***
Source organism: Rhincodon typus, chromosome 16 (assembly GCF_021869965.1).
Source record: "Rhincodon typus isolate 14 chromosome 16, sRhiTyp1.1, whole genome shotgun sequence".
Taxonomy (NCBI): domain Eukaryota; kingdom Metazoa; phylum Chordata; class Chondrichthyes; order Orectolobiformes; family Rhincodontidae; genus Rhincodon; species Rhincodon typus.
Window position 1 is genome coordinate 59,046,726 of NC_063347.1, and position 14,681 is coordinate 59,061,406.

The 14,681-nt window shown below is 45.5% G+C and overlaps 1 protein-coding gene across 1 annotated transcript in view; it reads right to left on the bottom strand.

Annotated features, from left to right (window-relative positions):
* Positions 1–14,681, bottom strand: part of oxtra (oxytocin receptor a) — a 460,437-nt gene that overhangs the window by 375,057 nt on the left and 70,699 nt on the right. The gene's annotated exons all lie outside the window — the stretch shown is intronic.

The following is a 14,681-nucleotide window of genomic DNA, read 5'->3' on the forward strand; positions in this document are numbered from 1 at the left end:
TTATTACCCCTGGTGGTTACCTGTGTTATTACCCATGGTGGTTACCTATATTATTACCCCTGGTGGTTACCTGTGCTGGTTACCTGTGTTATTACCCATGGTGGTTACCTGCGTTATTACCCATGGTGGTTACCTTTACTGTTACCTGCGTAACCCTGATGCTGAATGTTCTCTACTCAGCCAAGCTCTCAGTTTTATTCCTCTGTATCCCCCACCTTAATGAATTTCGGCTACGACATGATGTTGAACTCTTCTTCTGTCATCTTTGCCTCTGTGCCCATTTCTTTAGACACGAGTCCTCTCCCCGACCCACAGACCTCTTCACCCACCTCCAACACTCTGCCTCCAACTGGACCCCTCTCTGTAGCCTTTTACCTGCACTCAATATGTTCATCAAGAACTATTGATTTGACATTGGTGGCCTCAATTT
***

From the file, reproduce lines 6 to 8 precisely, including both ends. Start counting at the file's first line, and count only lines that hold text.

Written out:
Annotated features, from left to right (window-relative positions):
* Positions 1–14,681, bottom strand: part of oxtra (oxytocin receptor a) — a 460,437-nt gene that overhangs the window by 375,057 nt on the left and 70,699 nt on the right. The gene's annotated exons all lie outside the window — the stretch shown is intronic.

The following is a 14,681-nucleotide window of genomic DNA, read 5'->3' on the forward strand; positions in this document are numbered from 1 at the left end: